In only four years, Coach Lorenzo Romar has elevated Washington to the elite level of college basketball. UW earned three straight NCAA Tournaments berths for just the second time in school history and advanced to consecutive Sweet Sixteens for the first time. Romar was honored at the Final Four as the winner of the John Wooden "Keys to Life" Award following a 2006 season in which he directed the Huskies to a 26-7 record. UW was 13-5 in Pac-10 play, finishing as the Pac-10 runner-up for the third straight season. UW won two NCAA tournament games before an overtime setback against top-seed Connecticut. Romar already ranks fifth among all-time UW coaches with 84 victories. He guided the Huskies to a 29-6 record in 2005, tying the 1938 squad for the highest win total in school history. After receiving their first ever No. 1 seed, the Huskies posted two NCAA Tournament victories to advance to the Sweet 16. Romar was named the 2005 Pac-10 Coach of the Year and the Black Coaches Association National Coach of the Year. Romar directed a spectacular turnaround during his second season. UW posted a 19-12 record in 2004 and participated in the NCAA Tournament for the first time since 1999. Romar coached the Huskies to their first second-place regular-season finish since 1986 and their first Pac-10 Tournament championship game appearance since 1987. After opening the conference campaign with an 0-5 record, UW reeled off 12 wins in its final 13 Pac-10 outings. Capping the run was a 75-62 triumph over No. 1 and previously undefeated Stanford. In 2003, Romar guided the Huskies to a 10-17 record. He was named to lead the program at his alma mater on April 3, 2002. A point guard for the Huskies' 1978-79 and 1979-80 teams, he is the 18th head coach in UW's 104-year history and the first African-American to lead the program. In his 10th season overall, Romar has compiled a 177-130 record as a head coach, including an 84-42 mark in four years at Washington. In three years at Saint Louis from 1999-2002, he compiled a 51-44 (.537) mark. He led Pepperdine to a three-year record of 42-44 (.488) from 1996-99, including a pair of second-place finishes in the West Coast Conference and an NIT invitation in 1999. His first Saint Louis squad upset top-ranked Cincinnati en route to the Conference USA tournament title and automatic NCAA berth. Seattle was the site of one of Romar's greatest coaching moments. As an assistant coach, he helped guide UCLA to an 89-78 triumph over Arkansas in the Kingdome to win the 1995 national championship. Romar built a reputation as one of the nation's top recruiters while an assistant at UCLA (1992-1996) and was credited with recruiting much of the talent that formed the core of the Bruins' title team. UCLA's record during Romar's four-year assistant coaching tenure was 97-28 (.776). A native of Compton, Calif., Romar graduated from Pius X High School. He earned his associate degree from Cerritos (Calif.) Community College in 1978 before studying at Washington from 1978-80. He completed his degree at Cincinnati, receiving his bachelor's in criminal justice in 1992. After starting two seasons at UW for legendary coach Marv Harshman, Romar was selected in the seventh round of the 1980 NBA Draft by the Golden State Warriors. His five-year NBA career had stints at Golden State (1981-84), Milwaukee (1984) and Detroit (1984-85). Following the 1984-85 season, Romar joined Athletes in Action (AIA), a touring exhibition team on which he served as player-coach from 1989-1992.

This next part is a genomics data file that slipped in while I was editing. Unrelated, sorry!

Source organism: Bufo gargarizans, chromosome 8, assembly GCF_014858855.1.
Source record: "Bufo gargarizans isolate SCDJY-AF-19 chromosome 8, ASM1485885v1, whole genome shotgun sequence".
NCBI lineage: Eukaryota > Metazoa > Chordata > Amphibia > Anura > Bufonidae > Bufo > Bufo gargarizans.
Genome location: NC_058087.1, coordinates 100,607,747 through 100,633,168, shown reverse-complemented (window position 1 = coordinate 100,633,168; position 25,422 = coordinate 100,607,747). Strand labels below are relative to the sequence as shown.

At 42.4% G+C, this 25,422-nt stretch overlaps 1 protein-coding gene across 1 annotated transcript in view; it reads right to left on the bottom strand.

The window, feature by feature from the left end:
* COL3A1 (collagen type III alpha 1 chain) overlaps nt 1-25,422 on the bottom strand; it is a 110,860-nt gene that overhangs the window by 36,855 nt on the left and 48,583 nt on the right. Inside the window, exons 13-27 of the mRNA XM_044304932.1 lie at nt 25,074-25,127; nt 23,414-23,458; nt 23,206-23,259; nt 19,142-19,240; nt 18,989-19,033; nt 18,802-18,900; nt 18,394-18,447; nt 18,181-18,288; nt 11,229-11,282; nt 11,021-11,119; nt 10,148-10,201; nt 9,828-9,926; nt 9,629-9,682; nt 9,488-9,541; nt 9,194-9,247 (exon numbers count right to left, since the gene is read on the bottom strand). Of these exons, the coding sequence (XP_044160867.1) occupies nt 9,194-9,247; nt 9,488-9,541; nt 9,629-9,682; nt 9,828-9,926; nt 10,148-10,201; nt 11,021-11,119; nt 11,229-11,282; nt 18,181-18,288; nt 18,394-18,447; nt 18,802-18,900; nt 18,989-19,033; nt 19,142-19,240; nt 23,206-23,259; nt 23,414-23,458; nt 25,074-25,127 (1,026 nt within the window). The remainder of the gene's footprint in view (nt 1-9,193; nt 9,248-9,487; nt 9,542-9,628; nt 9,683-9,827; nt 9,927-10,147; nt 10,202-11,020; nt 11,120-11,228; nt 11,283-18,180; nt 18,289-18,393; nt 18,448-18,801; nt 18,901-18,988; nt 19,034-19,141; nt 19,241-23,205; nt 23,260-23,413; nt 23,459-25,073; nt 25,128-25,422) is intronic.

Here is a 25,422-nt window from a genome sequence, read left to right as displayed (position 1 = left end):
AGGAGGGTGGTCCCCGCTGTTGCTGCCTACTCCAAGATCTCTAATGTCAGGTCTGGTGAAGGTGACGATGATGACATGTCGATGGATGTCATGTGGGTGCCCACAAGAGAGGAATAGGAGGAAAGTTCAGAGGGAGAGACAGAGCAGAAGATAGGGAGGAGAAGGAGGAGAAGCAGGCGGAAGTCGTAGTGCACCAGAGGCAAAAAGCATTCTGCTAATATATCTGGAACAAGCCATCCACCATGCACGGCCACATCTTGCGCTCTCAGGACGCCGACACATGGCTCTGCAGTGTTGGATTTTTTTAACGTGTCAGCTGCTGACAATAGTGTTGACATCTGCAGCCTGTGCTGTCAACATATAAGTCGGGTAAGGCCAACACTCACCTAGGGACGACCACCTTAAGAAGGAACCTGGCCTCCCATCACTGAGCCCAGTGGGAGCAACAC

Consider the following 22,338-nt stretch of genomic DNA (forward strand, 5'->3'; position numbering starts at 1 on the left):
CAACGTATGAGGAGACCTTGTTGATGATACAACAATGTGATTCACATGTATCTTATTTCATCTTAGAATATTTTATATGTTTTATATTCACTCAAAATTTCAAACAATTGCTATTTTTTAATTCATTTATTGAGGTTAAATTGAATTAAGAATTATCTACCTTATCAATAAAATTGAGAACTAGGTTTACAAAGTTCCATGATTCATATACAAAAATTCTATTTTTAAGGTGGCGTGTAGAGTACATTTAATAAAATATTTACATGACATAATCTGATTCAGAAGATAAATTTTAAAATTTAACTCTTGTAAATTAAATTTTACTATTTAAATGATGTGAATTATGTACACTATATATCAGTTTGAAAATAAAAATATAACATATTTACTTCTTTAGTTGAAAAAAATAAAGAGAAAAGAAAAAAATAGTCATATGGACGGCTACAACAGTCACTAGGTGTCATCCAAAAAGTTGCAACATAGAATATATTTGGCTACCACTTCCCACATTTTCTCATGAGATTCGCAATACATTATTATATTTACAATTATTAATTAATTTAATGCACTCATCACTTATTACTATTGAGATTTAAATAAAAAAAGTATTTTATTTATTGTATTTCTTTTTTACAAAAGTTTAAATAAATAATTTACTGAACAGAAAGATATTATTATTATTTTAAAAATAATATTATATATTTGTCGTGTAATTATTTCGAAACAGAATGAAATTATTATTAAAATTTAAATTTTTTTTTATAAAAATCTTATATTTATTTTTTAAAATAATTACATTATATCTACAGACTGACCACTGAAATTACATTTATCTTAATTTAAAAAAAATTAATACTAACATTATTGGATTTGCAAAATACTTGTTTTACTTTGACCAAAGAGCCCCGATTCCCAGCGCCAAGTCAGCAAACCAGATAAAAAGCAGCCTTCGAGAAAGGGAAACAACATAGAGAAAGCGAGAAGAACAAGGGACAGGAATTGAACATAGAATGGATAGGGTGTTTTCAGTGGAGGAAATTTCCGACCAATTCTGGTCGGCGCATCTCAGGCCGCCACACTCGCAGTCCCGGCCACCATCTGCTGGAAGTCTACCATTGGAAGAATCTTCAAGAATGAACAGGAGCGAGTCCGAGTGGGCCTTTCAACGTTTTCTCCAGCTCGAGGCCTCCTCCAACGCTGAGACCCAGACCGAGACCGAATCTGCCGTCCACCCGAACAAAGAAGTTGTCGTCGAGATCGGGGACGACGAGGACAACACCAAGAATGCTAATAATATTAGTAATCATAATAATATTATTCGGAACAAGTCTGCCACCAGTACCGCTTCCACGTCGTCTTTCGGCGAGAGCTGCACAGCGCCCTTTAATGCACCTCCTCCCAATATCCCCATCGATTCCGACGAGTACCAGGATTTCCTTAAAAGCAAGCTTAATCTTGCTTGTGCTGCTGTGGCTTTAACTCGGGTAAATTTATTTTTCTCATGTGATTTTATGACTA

Romar the Giant Killer
Washington has a 2-26 all-time record against top-ranked opponents and Lorenzo Romar played a part in both victories. He coached UW to a 75-62 over No. 1 Stanford, Mar. 6 in Seattle. On Feb. 22, 1979 the Huskies upset No. 1 UCLA 69-68 in Seattle. Romar was a Husky player then. He registered 10 points and six assists off the bench in 25 minutes against the Bruins. In his first season at Saint Louis, Romar's Billikens toppled No. 1 Cincinnati in the 2000 Conference USA Tournament.
Lorenzo Romar's staff is comprised of fifth-year assistant coach Cameron Dollar, third-year assistant Jim Shaw and second-year assistant Paul Fortier. After a stellar playing career at UCLA (1994-97) that included the 1995 NCAA championship, Dollar served the previous three years as an assistant coach on Romar's Saint Louis staff. A native of Chimacum, Wash., Shaw joined the Husky staff after five years on Kelvin Sampson's Oklahoma staff that included a 2002 Final Four appearance. Fortier, a former All-Pac-10 forward at UW (1983-86) returns to UW after two seasons at Cornell. He played 16 seasons professionally in Europe.